State Sen. Barry Loudermilk, former state rep and Bartow County GOP chairman, announced his candidacy for the U.S. Congress Saturday at the 11th District Republican Convention in Marietta.
Saturday, April 20, 2013
Thursday, January 31, 2013
State Sen. Barry Loudermilk, R-Cassville, who represents portions of Cartersville and Bartow County introduced a bill that would allow those with military training to get a Georgia weapons carry license.
State Sen. Barry Loudermilk, R- Cassville, has introduced Senate Bill 74, which would authorize military-trained 18- to 21-year-olds to be issued a Georgia weapons carry license. "Our military personnel are highly trained in the use of firearms," Loudermilk said in a press release. "We send them to professional military training where they are taught how to properly and safely carry and use these weapons. Even as young as seventeen, we train them, issue them a weapon and send them to patrol some of the most dangerous streets in the world where they are faced with making instantaneous life or death decisions. However, when they come home, we tell them that they are not responsible enough to legally carry a weapon for their own protection or…
Tuesday, January 29, 2013
I briefly touch on the history of this issue and then respond to each of the basic objections from detractors.
I feel compelled to write this piece in light of the conversations I've had with a few of my friends whom I know to be sensible, grounded and good people, regarding Senate Resolution 28, introduced by State Sen. Barry Loudermilk, R-Cassville, of the 14th District. While there are actually only a handful of basic arguments being presented in opposition, the thing I find most amazing is the number of detractors who haven't even bothered to take two minutes to actually read the resolution. This list includes party officials, TV hosts and even a few elected officials, which I guess shouldn't surprise me since we already know that many of them don't even read the bills they vote on most of the time. What's just as baffling to me however, is to…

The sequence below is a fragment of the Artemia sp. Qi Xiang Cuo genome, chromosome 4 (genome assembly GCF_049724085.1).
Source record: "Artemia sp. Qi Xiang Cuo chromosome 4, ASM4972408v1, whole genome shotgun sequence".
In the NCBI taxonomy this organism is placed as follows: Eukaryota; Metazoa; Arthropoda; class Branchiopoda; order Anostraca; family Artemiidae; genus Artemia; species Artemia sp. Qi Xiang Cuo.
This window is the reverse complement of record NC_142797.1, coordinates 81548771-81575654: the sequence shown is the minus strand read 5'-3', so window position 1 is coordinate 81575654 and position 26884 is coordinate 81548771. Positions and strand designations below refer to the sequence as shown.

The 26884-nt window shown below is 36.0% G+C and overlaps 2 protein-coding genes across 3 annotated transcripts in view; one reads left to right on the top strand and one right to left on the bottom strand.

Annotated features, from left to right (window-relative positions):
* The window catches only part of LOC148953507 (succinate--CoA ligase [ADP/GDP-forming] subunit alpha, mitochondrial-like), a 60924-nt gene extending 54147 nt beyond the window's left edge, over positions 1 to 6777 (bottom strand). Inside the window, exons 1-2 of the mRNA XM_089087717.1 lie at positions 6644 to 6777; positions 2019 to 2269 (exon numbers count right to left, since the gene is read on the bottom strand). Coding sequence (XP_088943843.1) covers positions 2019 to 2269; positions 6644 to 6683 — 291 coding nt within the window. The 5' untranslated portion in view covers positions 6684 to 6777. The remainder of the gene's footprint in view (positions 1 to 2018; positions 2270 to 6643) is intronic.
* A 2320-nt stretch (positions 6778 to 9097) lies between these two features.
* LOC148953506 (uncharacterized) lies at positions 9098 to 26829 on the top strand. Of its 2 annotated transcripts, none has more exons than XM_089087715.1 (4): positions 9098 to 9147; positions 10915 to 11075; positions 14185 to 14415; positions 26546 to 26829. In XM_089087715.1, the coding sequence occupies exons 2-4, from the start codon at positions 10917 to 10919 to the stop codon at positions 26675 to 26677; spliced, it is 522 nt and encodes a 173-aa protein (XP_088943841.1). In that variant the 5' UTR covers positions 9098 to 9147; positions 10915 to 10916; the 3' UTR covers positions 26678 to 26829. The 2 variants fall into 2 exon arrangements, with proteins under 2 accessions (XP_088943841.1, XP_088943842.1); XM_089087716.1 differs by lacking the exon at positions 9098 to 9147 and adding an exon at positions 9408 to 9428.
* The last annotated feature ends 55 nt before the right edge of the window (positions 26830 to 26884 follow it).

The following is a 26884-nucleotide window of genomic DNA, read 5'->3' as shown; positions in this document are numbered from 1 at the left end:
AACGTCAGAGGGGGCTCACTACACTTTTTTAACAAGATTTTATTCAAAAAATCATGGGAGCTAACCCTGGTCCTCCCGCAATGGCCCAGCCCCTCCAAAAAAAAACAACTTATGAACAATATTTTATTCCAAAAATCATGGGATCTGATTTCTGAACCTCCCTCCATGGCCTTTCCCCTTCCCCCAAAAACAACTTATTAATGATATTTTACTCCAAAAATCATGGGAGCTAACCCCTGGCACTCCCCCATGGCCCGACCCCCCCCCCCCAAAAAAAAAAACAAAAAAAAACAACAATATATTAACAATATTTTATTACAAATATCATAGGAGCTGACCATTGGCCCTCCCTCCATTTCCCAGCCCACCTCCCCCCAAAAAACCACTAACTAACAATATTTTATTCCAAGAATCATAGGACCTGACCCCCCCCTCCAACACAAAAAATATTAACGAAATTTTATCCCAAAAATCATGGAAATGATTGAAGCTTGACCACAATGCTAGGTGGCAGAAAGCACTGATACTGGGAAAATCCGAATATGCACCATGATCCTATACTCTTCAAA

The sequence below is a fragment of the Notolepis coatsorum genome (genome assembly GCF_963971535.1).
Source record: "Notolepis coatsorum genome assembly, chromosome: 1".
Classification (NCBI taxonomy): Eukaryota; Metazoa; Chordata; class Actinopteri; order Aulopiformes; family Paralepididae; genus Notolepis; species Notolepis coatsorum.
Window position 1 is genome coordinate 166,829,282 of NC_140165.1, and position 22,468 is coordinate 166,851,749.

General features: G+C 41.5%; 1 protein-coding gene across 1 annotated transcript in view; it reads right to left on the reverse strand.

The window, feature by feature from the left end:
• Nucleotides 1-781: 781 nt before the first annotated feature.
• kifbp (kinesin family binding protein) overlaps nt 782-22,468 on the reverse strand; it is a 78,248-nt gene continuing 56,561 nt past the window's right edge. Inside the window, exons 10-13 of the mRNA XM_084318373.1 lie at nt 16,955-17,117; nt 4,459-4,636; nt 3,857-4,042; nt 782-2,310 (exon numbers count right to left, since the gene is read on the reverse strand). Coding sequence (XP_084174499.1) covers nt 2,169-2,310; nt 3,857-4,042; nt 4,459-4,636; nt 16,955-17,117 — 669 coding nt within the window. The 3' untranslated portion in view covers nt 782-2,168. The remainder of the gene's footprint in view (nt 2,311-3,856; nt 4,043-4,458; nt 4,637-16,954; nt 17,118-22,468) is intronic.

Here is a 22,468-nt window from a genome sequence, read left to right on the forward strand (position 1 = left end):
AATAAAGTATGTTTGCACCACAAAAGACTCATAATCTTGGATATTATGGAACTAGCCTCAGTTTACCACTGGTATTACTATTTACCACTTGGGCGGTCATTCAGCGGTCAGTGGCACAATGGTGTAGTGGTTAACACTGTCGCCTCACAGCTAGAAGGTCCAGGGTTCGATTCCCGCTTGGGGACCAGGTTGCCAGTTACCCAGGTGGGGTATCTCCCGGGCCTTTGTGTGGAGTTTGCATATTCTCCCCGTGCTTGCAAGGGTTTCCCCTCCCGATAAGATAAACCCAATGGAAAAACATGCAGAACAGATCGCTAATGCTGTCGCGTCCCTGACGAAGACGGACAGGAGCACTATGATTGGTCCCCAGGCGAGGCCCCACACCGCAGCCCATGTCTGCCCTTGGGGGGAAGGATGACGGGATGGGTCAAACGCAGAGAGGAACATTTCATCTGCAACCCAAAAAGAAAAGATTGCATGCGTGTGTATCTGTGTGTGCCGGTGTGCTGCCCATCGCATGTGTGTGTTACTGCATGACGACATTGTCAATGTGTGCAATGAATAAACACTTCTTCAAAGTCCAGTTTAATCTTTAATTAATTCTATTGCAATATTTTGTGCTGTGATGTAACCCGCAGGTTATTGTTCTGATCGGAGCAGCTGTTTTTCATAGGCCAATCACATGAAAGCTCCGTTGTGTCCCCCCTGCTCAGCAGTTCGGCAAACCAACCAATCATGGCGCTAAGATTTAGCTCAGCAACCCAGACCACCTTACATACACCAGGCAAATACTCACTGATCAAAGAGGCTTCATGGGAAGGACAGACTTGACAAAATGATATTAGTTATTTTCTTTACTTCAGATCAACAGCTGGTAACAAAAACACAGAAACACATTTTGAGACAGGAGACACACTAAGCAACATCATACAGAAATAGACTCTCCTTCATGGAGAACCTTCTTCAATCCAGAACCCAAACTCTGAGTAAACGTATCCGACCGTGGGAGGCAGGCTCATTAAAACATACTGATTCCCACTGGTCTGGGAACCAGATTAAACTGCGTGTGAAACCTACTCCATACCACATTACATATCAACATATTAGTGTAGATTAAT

Monday, January 21, 2013
A proposed Senate resolution aims to “[express] remorse for the state’s past practice of condoning involuntary servitude.” Tell us what you think of State Sen. Barry Loudermilk’s proposed legislation.
A practice that ended in the 19th century is the focus of legislation being put forth in the 21st century. Last week, State Sen. Barry Loudermilk, R-Cassville, held a press conference to announce his filing of Senate Resolution 28, a resolution that aims to “[express] remorse for the state's past practice of condoning involuntary servitude,” or slavery. A copy of the resolution is attached to this article in PDF form. According to Loudermilk, passage of the resolution would mark the first official acknowledgement of the injustices of slavery and serve as “an official expression of regret and remorse for the condoning of the institution of slavery in Georgia. “The injustices brought on by the institution of slavery in our state's past …
Tuesday, July 17, 2012
The American Conservative Union scores State Sen. Barry Loudermilk at 100 percent for his strong support of bills based on conservative principles.
State Sen. Barry Loudermilk, R-Cassville, who represents portions of Bartow and Cartersville in the new 14th District, is a recipient of the American Conservative Union’s Defender of Liberty award, notably for his strong support of bills based on conservative principles during the 2012 legislative session. Loudermilk received a perfect score of 100 percent and was recognized during a reception at the Georgia State Capitol. This is the first year the Georgia General Assembly was rated by the American Conservative Union. “Being recognized by an organization that upholds the purest principles of liberty and freedom is a great honor,” Loudermilk said in a press release. “My legislative work is based on the core of the U.S. Constitution, and I…